The 1976 hijacking of an Air France passenger plane full of Israeli tourists is told from a strange point of view in 7 Days in Entebbe.
The Production: 3.5/5
On July 4, 1976, Air France flight number 139 travelling from Tel Aviv to Paris after a layover in Athens was hijacked by two radical groups working together consisting of two Palestinians from the Popular Front for the Liberation of Palestine – External Operations and two Germans from the German Revolutionary Cells and rerouted to Entebbe, Uganda with the blessing of dictator Idi Amin (Nonso Anozie). It is the latter two hijackers that 7 Days in Entebbe focuses on, Wilfired Böse (Daniel Brühl) and Brigitte Kuhlmann (Rosamund Pike), interesting characters for sure (and terrific performances to boot), but one of many odd choices for this political thriller that was more compelling in the two TV movies that aired in late 1976 and early 1977 on ABC (Victory at Entebbe) and NBC (Raid on Entebbe). Director José Padilha (2014’s RoboCop), working from a screenplay by Gregory Burke, shifts the focus from the two Germans (with Böse conflicted and Kuhlmann determined and psychotic) to Israeli Prime Minister Yitzhak Rabin (Lior Ashkenazi) and his team of problem solvers lead by defense minister Shimon Peres (Eddie Marsan), to a soldier in training and his girlfriend who is rehearsing for a dance performance. It is the cutting back and forth to show each party’s point of view that often waters down the tension of the situation, even more so with the cutting back and forth between the raid and the dance performance, and that’s a shame, as this is an important historical event that had Israel’s eventual raid on the dilapidated terminal at Entebbe Airport failed could have changed the course of history and possibly propelled the world into a major conflict.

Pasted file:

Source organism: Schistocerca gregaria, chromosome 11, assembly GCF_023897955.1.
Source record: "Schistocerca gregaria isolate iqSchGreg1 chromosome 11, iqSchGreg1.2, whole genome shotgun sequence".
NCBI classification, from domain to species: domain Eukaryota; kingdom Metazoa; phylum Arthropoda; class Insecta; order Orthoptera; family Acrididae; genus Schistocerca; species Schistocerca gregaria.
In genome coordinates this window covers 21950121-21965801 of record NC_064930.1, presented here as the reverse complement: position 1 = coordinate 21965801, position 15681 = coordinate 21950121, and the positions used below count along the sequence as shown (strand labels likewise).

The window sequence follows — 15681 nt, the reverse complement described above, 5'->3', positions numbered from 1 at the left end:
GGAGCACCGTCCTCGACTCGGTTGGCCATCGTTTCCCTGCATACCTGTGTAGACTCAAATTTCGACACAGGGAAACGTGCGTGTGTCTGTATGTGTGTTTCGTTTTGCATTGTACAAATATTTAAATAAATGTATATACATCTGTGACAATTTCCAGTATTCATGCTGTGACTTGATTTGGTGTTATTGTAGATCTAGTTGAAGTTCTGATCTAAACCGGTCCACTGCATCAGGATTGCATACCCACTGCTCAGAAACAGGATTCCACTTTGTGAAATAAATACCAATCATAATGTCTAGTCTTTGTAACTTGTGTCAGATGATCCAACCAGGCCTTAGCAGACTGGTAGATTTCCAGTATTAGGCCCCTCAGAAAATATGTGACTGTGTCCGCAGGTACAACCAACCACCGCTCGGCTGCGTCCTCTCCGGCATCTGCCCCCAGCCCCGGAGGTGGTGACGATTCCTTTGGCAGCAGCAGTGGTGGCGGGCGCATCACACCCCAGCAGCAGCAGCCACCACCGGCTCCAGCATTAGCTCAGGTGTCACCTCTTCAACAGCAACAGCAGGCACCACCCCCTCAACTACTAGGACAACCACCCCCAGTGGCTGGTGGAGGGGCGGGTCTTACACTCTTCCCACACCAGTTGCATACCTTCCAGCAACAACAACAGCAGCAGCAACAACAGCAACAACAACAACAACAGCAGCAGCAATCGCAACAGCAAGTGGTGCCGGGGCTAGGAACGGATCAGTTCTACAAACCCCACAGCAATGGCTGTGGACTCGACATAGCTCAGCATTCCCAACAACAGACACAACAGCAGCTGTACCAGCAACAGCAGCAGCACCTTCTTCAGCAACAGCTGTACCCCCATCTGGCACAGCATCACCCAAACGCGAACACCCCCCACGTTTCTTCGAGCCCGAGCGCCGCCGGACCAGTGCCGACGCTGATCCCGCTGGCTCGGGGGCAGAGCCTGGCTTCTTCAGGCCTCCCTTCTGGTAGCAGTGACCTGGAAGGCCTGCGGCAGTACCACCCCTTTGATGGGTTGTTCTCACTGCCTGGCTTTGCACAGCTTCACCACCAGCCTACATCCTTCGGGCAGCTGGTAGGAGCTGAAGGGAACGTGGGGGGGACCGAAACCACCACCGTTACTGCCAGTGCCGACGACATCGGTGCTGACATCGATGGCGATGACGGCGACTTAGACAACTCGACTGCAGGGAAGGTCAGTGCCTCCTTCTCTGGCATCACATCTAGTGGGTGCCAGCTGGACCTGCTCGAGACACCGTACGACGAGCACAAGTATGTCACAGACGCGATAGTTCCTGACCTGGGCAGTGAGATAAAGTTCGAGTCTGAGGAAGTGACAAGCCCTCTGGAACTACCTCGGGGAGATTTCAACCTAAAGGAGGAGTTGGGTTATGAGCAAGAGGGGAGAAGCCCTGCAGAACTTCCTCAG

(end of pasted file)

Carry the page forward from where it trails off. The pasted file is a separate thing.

3D Rating: NA
Universal’s AVC-encoded 1080p transfer of 7 Days in Entebbe retains the film’s intended theatrical aspect ratio of 2.40:1, and it’s a first-class presentation thought much of the movie’s 107 minute running time. Black levels are a bit dicey during the opening dance number, but vastly improve once we get past that, with deep blacks retaining relatively sharp shadow details. The movie has an overall 1970s look to it, with warm hues bathing the dilapidated terminal and runways. Flesh tones are natural and consistent throughout, and fine detail such as clothing textures and facial features are well refined.
The DTS-HD Master Audio 5.1 track provided, while not necessarily demo-worthy, is quite good. LFE is strong, particularly during the “dance” numbers, although some of the gunshots during the raid sequence are a bit anemic. Surrounds are implored more for ambience, including the hum of the airplane during the early hijacking sequence and wind and various cricket-like noises during the more quieter passages with the hostages in the vacant terminal. Dialogue is clear and understandable throughout.
Special Features: 2/5
The Entebbe Team (1080p; 7:24): A fairly standard EPK piece on the making of the film.
Inside the Raid (1080p; 7:45): A slightly more interesting EPK piece featuring interviews with some of the original crew and passengers of Flight 139.
Additional Dance Sequences (1080p; 5:26): As the title implies, these are a few dance sequences that were cut from the finished film.
Digital Copy: An insert contains a code to redeem a digital copy on Movies Anywhere.
I wouldn’t call 7 Days in Entebbe a particularly bad movie, but one that had a great deal of potential that ultimately doesn’t pay off.